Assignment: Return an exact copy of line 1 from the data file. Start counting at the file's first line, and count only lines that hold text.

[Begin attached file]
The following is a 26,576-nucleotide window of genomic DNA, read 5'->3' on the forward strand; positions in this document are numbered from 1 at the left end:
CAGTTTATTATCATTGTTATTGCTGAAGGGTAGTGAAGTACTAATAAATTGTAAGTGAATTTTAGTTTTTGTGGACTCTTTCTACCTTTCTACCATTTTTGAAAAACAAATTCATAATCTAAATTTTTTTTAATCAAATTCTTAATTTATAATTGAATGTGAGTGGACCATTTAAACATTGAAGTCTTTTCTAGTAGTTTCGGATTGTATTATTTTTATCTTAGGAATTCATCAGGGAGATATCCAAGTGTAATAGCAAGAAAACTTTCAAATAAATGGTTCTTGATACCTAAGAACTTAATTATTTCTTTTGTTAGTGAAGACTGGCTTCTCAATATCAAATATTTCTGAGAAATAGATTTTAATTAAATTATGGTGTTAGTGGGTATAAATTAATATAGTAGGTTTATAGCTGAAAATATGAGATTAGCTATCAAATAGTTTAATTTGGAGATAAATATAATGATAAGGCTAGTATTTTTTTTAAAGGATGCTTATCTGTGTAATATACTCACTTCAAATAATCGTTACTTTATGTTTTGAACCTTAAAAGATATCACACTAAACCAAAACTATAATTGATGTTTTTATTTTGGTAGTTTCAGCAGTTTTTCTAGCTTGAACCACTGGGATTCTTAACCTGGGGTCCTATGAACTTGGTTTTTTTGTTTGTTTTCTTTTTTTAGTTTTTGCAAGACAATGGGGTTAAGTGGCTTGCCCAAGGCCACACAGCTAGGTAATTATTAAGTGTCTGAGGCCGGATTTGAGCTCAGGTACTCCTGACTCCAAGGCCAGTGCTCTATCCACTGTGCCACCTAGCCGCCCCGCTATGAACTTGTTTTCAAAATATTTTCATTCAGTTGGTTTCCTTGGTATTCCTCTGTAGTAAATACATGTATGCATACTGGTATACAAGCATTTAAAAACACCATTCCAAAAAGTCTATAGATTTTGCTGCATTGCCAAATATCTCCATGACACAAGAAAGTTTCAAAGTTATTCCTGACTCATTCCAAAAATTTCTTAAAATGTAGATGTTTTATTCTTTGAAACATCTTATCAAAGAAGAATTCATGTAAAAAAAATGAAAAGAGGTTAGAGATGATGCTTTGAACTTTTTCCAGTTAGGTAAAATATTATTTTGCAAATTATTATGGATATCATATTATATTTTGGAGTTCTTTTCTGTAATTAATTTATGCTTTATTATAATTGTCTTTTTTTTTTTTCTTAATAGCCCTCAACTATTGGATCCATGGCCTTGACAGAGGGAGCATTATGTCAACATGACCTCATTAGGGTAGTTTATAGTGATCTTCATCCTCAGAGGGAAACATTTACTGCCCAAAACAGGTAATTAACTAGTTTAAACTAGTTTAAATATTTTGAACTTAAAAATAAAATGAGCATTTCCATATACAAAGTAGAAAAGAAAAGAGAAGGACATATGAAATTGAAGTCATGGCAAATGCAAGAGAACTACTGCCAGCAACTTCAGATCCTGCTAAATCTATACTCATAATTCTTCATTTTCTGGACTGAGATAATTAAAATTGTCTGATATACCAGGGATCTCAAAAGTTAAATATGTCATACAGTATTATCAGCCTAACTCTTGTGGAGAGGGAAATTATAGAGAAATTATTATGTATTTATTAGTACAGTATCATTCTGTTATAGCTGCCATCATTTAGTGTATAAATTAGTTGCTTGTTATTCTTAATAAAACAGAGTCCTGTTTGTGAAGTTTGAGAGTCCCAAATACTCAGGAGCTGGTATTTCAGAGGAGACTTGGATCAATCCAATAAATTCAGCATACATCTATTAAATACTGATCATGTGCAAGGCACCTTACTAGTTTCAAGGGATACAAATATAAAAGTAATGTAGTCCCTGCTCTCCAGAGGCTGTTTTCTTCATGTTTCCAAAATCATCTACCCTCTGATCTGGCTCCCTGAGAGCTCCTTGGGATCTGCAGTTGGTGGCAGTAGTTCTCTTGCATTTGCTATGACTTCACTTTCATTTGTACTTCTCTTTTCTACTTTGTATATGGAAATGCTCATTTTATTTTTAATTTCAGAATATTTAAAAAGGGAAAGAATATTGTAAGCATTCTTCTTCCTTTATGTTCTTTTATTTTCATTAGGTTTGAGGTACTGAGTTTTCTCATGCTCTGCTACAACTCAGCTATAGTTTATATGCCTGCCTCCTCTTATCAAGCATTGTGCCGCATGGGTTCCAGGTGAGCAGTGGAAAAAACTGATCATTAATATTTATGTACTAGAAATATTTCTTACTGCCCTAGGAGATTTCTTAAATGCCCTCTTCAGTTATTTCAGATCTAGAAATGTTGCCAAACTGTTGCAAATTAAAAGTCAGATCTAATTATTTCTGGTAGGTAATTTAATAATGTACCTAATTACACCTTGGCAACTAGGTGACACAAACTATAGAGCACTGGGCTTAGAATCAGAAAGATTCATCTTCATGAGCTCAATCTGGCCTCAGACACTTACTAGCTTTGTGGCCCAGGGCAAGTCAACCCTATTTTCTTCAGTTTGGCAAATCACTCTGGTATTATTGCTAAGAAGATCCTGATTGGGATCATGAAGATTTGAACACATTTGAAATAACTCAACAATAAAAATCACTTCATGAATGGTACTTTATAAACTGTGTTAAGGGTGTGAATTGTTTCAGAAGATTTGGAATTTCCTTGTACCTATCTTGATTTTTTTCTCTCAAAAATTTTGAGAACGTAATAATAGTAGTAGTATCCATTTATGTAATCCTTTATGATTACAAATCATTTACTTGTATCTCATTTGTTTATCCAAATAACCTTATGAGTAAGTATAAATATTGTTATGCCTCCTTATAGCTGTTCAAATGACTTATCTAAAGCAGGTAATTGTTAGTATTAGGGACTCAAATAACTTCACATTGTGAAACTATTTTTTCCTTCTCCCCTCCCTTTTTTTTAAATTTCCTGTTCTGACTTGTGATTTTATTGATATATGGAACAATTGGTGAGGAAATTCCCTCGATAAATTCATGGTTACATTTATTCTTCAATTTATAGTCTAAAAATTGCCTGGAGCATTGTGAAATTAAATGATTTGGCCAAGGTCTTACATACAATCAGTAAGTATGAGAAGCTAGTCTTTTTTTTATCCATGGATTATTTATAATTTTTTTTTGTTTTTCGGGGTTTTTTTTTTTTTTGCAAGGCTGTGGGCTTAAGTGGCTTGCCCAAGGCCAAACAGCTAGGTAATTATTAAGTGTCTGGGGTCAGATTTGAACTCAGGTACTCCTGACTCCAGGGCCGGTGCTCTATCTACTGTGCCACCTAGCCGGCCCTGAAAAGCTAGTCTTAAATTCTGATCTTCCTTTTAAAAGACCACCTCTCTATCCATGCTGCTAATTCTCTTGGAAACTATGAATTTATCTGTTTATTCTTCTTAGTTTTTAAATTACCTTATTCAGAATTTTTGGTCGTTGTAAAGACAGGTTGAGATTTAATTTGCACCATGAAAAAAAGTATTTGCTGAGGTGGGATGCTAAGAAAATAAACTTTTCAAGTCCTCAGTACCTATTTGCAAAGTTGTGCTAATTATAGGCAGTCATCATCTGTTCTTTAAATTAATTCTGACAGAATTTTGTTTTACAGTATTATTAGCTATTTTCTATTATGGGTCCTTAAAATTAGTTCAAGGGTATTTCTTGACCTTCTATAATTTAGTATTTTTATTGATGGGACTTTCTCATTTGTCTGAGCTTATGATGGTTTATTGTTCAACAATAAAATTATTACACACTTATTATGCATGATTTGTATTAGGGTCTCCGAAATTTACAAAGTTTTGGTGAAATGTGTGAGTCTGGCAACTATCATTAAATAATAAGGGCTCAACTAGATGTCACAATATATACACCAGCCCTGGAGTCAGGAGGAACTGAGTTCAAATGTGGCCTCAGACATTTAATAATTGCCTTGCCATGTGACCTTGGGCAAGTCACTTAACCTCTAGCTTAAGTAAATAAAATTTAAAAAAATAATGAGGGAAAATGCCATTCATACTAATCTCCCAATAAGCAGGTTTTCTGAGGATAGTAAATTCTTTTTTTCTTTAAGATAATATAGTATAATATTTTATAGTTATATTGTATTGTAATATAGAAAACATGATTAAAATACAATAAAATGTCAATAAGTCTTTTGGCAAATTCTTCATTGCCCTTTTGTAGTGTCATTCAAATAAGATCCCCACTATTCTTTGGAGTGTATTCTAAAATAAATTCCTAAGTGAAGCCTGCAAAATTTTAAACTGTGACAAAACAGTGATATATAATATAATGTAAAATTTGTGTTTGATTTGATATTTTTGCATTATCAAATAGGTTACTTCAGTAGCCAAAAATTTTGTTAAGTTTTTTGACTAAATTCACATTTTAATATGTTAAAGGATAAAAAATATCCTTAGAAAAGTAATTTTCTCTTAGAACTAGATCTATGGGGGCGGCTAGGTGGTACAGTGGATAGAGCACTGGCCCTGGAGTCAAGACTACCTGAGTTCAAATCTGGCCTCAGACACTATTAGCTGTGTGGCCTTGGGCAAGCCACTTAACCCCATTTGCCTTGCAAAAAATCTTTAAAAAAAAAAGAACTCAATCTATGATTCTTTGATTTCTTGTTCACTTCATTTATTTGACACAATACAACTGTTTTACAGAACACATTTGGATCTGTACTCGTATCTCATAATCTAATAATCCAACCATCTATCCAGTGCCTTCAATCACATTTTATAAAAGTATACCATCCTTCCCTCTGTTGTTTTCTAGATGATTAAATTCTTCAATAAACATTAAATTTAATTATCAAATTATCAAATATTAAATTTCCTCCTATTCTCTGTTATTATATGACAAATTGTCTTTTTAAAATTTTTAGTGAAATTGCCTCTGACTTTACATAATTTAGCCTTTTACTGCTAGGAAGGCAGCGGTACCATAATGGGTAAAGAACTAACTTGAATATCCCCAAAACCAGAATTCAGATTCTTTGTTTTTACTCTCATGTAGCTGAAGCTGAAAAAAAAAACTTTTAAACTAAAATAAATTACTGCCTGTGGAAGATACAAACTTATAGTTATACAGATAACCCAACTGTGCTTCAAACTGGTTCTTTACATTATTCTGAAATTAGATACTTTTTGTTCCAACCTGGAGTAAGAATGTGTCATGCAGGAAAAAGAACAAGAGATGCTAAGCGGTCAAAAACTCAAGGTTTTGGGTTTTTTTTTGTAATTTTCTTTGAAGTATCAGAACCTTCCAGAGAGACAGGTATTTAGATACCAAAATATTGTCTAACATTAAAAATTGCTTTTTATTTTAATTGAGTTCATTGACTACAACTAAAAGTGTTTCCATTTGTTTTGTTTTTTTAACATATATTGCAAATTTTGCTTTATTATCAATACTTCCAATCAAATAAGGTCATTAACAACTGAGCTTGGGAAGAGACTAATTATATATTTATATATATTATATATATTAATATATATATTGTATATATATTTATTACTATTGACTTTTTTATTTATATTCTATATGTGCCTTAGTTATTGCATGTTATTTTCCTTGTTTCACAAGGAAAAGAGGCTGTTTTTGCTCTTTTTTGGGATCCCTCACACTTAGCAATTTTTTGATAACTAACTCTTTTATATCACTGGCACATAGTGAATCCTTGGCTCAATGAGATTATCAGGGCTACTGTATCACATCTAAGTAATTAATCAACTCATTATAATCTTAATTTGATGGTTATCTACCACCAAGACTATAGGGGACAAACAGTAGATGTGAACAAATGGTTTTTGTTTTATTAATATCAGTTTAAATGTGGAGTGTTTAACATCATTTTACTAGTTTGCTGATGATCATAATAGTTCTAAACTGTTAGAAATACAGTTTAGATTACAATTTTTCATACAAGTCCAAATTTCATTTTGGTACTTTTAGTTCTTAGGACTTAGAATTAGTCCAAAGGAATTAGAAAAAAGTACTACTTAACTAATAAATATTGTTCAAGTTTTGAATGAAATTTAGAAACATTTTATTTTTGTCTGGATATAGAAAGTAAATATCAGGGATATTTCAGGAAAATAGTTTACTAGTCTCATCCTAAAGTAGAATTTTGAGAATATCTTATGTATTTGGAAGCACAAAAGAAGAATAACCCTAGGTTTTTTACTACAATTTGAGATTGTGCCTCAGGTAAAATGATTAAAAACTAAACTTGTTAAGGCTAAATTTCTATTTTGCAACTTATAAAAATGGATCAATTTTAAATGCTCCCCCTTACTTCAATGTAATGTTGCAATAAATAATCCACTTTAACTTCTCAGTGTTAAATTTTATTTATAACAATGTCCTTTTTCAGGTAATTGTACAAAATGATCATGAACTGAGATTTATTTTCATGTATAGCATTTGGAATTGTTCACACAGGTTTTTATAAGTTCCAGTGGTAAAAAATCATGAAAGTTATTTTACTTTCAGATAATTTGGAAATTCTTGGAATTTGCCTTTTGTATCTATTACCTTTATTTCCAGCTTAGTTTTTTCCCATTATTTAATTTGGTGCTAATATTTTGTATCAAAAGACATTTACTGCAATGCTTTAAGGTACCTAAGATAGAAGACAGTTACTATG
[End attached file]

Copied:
The following is a 26,576-nucleotide window of genomic DNA, read 5'->3' on the forward strand; positions in this document are numbered from 1 at the left end: